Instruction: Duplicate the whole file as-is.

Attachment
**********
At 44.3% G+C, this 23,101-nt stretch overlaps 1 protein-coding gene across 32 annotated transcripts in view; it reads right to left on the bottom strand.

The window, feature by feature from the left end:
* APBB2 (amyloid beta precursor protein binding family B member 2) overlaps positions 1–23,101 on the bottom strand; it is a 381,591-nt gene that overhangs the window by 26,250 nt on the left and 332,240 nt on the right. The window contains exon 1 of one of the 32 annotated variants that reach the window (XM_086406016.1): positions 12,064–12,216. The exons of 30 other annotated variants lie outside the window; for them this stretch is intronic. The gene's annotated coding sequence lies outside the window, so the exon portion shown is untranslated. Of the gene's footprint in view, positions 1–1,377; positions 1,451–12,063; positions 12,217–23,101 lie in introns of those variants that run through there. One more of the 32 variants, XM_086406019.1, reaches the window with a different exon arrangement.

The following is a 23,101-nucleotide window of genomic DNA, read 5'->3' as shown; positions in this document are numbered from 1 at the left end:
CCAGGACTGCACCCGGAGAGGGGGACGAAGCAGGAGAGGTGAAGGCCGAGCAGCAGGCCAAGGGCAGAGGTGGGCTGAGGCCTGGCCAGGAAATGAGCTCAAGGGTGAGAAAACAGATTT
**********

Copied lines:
At 44.3% G+C, this 23,101-nt stretch overlaps 1 protein-coding gene across 32 annotated transcripts in view; it reads right to left on the bottom strand.

The window, feature by feature from the left end:
* APBB2 (amyloid beta precursor protein binding family B member 2) overlaps positions 1–23,101 on the bottom strand; it is a 381,591-nt gene that overhangs the window by 26,250 nt on the left and 332,240 nt on the right. The window contains exon 1 of one of the 32 annotated variants that reach the window (XM_086406016.1): positions 12,064–12,216. The exons of 30 other annotated variants lie outside the window; for them this stretch is intronic. The gene's annotated coding sequence lies outside the window, so the exon portion shown is untranslated. Of the gene's footprint in view, positions 1–1,377; positions 1,451–12,063; positions 12,217–23,101 lie in introns of those variants that run through there. One more of the 32 variants, XM_086406019.1, reaches the window with a different exon arrangement.

The following is a 23,101-nucleotide window of genomic DNA, read 5'->3' as shown; positions in this document are numbered from 1 at the left end:
CCAGGACTGCACCCGGAGAGGGGGACGAAGCAGGAGAGGTGAAGGCCGAGCAGCAGGCCAAGGGCAGAGGTGGGCTGAGGCCTGGCCAGGAAATGAGCTCAAGGGTGAGAAAACAGATTT